I can tell you that the biggest critique against voting reform is cost. I fail to see how having three elections is more cost effective than one, but whatever. Also, we are probably due some new voting machines anyway so why not fix it all at once?
There are other issues with these alternate forms of voting (they involve some pretty high level election theory), but the bottom line is it is still ten times better than what we currently utilize, even with the flaws. The Model T wasn’t perfect either, but everybody couldn’t wait to get off of their horse to have one. In South Carolina, we ride a horse, and a lame one at that.
Unless we are going to continue to plod along looking at the same people make the same decisions over and over again, we need to empower the people to put a government into office that reflects their wishes – everybody’s wishes – in the correct proportions. The current high retention rate is not helping us move forward.
Anon: You wrote that FITS “would be an excellent advocate for election reform.” Don’t look now, but you are an excellent advocate for reform! This is great stuff. Really worthwhile. You’ve hit the nail on the head regarding the total lack of electoral competition and accountability, and propose some solid alternatives. Thank you for submitting this.
‘jungle primary entry’ is code for elect Democrats. Libertarian candidates elect Democrats.
Fits and Co. knows despite Obama shredding the Constitution and using E/O’s to make law-Democrats are LOSING elections from the dog catcher to the senate.Democrats can’t win elections unless they run as Republicans.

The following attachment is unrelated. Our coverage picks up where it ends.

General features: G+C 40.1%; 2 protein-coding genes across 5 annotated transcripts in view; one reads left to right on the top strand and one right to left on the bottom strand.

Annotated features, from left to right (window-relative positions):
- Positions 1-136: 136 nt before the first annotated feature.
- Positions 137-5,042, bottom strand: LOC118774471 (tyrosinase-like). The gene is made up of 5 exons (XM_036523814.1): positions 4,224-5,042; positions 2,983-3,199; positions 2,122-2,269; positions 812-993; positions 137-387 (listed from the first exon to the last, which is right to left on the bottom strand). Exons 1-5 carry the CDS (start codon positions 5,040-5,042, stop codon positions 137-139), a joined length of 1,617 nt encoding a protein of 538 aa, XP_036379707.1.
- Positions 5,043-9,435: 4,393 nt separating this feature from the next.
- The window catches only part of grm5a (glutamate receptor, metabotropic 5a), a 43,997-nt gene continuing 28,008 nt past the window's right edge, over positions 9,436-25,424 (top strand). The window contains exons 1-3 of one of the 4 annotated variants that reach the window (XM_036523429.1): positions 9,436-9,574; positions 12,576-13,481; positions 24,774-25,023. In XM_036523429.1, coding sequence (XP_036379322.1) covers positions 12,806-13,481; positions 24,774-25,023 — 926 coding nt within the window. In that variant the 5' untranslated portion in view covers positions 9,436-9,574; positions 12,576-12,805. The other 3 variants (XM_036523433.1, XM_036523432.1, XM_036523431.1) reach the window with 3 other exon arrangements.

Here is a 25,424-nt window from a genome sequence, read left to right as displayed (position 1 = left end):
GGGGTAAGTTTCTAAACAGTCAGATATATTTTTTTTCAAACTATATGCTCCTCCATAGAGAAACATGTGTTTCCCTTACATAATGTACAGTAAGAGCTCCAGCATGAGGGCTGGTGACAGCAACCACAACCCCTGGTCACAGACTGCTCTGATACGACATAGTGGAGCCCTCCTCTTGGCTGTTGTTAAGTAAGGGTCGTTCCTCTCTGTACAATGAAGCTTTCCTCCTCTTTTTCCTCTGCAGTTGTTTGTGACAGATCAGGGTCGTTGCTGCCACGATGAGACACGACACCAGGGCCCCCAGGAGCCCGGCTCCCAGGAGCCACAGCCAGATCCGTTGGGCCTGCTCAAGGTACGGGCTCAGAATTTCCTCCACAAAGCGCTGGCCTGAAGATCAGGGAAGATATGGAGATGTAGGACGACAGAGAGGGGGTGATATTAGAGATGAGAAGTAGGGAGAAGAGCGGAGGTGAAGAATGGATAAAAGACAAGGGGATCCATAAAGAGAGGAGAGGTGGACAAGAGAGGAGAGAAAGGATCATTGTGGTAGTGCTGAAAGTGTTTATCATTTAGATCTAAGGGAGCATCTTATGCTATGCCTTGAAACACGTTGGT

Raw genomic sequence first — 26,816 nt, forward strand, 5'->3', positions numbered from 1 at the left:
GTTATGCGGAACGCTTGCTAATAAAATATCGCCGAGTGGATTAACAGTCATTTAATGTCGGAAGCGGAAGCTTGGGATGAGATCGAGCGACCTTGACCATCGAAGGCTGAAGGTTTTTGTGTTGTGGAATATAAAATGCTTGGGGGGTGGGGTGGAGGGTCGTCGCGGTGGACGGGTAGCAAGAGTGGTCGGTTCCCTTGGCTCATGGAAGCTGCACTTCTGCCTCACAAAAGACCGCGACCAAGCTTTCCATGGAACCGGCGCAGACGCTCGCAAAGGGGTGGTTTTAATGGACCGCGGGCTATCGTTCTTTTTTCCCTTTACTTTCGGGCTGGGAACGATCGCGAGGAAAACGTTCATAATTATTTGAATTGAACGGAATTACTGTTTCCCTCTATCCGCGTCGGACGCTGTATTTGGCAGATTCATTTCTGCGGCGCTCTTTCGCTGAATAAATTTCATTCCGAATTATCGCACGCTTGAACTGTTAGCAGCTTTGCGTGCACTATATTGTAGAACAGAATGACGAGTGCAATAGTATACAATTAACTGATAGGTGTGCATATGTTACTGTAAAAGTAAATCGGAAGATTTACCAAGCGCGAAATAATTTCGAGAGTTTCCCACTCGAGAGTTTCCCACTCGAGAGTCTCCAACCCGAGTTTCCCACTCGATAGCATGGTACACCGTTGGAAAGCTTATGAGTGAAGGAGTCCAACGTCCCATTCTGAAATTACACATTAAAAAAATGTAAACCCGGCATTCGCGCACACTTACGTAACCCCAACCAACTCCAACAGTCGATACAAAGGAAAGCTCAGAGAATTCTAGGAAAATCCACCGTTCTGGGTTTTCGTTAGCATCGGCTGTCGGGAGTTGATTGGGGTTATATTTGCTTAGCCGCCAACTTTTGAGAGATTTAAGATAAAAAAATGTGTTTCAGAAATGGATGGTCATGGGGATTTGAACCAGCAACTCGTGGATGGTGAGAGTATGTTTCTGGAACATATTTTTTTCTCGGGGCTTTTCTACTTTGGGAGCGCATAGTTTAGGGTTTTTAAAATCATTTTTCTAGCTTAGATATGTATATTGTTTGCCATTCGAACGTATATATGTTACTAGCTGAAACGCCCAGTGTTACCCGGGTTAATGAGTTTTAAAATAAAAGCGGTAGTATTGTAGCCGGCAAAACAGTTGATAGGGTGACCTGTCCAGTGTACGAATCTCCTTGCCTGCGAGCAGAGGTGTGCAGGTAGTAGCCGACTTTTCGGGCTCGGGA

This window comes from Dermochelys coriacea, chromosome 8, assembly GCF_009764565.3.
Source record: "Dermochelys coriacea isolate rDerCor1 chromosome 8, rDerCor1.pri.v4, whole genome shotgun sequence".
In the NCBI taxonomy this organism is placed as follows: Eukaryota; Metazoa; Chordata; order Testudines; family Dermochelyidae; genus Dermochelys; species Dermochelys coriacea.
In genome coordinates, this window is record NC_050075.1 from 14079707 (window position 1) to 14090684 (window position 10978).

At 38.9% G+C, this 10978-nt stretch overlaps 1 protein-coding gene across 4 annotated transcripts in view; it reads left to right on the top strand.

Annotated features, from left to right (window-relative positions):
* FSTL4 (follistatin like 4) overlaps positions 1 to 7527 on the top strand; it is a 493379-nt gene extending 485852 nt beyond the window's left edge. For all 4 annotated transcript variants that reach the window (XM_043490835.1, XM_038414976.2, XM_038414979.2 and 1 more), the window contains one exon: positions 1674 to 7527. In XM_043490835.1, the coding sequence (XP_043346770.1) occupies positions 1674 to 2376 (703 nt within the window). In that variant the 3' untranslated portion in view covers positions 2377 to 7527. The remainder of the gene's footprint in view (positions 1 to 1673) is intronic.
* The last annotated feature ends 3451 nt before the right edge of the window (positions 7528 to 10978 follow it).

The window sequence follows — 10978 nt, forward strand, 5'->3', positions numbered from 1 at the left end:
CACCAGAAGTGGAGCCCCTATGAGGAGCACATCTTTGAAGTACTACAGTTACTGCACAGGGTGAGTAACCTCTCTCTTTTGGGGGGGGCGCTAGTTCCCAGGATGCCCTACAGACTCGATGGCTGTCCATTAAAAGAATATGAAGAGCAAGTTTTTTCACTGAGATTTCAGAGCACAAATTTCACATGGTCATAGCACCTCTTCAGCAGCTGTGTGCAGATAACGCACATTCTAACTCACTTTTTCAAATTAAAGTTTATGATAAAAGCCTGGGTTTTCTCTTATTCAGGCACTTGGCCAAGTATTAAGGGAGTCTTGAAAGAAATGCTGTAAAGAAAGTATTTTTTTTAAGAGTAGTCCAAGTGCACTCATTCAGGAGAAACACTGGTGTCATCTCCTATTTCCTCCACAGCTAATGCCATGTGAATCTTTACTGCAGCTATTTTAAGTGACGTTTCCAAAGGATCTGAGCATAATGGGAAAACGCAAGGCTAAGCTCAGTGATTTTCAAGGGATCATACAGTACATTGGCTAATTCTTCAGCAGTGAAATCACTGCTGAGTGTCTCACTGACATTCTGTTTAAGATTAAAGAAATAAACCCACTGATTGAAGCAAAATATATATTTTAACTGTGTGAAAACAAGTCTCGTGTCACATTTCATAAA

Since Obama was elected the Democrats have lost 75 house seats,11 senate seats, only hold 14 governorships and the Republicans control 69 of the 98 chambers in state legislatures.Conservatives control city councils and school boards (outside of major urban cities like Detroit, Baltimore etc…
DON”T trust libertarians on this issue-RINO”s and closet Democrats-trying to elect Democrats.American isolationism, legalized drugs and a perverted culture under the guise of personal freedoms.
” ‘jungle primary entry’ is code for elect Democrats. Libertarian candidates elect Democrats. ”
I guess that’s why Louisiana has them and the Republicans are in charge there.
I think what flip is trying to say is in SC the Repugs have gerrymandered the districts so they are virtually guaranteed to win; and have made it as difficult as possible for poor people and minorities to vote. So why mess with a good thing.
Name ONE minority that has not been allowed to vote! Give me the NAME and I will contact the DOJ.
What about those of us who are Independent and have to vote. Party Politics is corrupt and money always wins even in small precincts. We need to have to prove citizen ship,residency and the ability to read and write. If you can not read and write you do not know if the vote you cast was right or not.